Advertising behemoth Harold Mitchell has made the BRW Rich List
by simultaneously remaining close to Australia’s media moguls whilst
convincing major advertisers he can screw the best deal out of his
mates. In a global advertising buying environment populated by multinationals, the
dominance of the independent and privately owned Mitchell &
Partners in Australia is unique in the world.

This makes Harold’s views on media ownership interesting, something that Alan Kohler cottoned onto in The Smage today after reading the Mitchell & Partners submission to the media laws review. Try these lines from Kohler for size:

Mitchell’s key conclusion is that FTA TV and radio — especially TV — are
under significant threat from new media and will have to find new revenue
streams. His worst case forecast is for the three commercial networks to go from
a pre-tax profit of $600 million this year to a loss of $600 million in 2014.
“This would clearly be unsustainable and the commercial FTA television industry
would be decimated,” he says.

Mitchell’s more likely model is: TV audiences continue to decline by
1.5% a year, reducing revenue growth from 6% to 4.5%. Pre-tax profit of
the networks dips to $250 million in 2014. Still a bit decimated, I’d

In his introduction, Mitchell makes an interesting point about the impact of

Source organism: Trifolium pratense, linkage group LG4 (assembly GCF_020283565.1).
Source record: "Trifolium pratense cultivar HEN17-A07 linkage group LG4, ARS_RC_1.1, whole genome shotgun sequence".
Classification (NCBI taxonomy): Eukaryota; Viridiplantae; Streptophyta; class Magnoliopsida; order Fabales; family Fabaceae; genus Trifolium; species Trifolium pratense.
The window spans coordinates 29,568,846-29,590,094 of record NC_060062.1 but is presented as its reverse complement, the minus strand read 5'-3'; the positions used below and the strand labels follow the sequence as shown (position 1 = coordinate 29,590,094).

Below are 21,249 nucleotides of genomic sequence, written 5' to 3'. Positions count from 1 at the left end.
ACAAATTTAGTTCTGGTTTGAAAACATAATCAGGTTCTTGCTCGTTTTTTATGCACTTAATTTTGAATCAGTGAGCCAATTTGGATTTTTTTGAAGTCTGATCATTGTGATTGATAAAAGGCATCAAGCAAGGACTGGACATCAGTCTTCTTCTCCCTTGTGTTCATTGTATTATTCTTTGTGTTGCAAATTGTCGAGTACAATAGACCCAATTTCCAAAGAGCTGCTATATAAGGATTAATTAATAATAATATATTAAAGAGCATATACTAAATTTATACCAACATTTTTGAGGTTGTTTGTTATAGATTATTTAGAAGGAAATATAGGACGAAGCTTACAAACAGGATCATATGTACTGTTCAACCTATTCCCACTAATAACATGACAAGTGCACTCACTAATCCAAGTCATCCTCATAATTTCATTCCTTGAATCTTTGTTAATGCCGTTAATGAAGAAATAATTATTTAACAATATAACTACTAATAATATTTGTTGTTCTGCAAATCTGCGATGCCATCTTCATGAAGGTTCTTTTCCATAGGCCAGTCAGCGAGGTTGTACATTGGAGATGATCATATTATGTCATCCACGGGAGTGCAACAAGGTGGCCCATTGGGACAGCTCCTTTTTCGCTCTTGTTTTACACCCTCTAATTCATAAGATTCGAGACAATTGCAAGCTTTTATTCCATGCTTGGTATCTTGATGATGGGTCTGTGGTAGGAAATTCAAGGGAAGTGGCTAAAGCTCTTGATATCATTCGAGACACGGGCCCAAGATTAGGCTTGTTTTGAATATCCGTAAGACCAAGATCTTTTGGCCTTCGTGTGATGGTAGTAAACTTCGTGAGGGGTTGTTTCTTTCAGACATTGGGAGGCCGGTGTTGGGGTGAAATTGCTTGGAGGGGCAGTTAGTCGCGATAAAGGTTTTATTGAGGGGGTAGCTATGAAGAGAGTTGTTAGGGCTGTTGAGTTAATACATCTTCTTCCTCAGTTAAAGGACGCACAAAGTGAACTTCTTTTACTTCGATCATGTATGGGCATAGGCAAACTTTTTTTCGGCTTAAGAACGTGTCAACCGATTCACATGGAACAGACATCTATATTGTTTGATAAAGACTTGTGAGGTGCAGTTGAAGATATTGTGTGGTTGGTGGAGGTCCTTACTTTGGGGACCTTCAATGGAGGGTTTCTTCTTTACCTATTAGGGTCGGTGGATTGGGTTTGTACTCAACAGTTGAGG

the internet on journalism: “There is little published in the traditional media
that can’t be found on the net. On the other hand, there are many news stories
that can only be found on the net.”

Read the full Mitchell & Partners submission for yourself here.
Given that Harold has a big internet play running through his family’s
36% owned Emitch, which is now capitalised at $151 million, it is not
surprising that he is fully signed up to the internet revolution.

In fact the man who helps run Emitch, Stuart Simson, probably
contributed significantly to the submission as he helped produce this excellent Productivity Commission report into broadcast media which was released literally as the dotcom bubble was bursting back in April 2000.
Sadly, the Howard Government chose to ignore most of the recommendations in order to keep the moguls
happy, something it’ll probably do again this time.

Peter Fray

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Peter Fray
Editor-in-chief of Crikey